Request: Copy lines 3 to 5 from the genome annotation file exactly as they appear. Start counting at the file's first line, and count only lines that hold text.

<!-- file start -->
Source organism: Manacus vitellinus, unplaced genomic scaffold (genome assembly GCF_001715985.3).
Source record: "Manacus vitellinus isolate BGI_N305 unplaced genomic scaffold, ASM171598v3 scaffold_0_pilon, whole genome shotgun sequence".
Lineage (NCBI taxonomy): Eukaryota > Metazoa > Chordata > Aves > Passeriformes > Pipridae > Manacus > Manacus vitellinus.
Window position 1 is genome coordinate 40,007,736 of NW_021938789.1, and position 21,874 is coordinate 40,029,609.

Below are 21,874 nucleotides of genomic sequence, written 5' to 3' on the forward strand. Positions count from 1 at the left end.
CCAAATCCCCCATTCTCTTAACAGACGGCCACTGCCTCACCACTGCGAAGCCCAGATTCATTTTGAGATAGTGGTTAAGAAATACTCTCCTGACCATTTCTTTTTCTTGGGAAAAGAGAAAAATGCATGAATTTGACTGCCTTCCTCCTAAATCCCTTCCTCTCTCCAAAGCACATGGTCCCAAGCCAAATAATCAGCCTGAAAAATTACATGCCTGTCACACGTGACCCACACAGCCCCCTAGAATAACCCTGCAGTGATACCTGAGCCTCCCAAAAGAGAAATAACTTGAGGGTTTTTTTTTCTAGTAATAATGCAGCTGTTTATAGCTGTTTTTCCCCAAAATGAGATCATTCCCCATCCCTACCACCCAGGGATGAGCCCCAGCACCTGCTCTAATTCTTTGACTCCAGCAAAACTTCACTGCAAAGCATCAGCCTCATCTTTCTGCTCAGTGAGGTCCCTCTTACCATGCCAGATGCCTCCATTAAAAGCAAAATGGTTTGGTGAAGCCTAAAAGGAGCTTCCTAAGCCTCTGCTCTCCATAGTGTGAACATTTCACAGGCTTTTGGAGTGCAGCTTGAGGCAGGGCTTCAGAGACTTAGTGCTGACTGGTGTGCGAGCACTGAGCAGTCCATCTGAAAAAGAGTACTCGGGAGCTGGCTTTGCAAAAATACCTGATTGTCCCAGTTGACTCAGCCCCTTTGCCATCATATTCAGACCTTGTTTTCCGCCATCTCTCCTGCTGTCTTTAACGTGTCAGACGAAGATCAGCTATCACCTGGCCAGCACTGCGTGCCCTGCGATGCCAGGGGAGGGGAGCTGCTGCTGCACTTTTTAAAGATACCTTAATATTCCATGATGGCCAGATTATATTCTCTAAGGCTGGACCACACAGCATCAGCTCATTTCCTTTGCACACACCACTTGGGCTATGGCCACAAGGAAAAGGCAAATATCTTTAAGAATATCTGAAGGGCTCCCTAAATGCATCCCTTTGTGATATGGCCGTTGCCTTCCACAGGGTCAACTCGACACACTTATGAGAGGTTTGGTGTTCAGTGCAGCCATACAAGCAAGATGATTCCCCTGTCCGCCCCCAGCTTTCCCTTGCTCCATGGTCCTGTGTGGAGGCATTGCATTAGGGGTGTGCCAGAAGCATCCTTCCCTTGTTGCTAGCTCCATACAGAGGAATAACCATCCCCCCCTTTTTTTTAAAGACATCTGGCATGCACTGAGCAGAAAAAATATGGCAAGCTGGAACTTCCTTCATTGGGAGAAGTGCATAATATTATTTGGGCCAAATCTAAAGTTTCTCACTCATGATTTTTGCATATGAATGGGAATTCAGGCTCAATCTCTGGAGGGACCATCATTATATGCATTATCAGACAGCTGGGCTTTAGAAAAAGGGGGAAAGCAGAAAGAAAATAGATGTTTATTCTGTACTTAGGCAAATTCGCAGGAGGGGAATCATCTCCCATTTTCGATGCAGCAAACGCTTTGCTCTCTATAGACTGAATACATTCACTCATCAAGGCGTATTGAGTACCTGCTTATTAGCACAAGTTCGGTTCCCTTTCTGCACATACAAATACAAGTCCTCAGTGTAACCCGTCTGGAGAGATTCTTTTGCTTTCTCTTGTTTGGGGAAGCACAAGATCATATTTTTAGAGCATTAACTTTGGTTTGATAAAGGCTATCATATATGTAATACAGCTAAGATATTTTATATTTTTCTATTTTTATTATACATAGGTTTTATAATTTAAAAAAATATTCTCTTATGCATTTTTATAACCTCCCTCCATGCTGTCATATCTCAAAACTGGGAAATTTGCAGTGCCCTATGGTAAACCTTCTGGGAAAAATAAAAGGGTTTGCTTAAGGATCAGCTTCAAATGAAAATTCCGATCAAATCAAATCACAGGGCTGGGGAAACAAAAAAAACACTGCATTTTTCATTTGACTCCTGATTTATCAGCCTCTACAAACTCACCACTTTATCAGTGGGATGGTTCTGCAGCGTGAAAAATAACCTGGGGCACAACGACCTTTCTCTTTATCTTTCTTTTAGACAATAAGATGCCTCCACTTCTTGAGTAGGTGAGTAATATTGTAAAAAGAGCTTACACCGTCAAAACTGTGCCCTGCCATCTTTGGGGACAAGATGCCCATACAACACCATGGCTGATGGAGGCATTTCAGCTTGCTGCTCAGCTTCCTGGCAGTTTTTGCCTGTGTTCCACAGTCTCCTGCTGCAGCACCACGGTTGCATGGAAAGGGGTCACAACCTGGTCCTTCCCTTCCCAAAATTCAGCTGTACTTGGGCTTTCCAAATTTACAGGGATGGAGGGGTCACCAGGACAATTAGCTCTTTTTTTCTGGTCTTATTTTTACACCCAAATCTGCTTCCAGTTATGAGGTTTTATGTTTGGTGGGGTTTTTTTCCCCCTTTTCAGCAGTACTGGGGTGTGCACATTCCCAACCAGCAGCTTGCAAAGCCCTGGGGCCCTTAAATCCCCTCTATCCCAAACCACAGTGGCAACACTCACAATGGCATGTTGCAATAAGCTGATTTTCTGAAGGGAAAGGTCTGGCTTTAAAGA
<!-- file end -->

Lineage (NCBI taxonomy): Eukaryota > Metazoa > Chordata > Aves > Passeriformes > Pipridae > Manacus > Manacus vitellinus.
Window position 1 is genome coordinate 40,007,736 of NW_021938789.1, and position 21,874 is coordinate 40,029,609.

Below are 21,874 nucleotides of genomic sequence, written 5' to 3' on the forward strand. Positions count from 1 at the left end.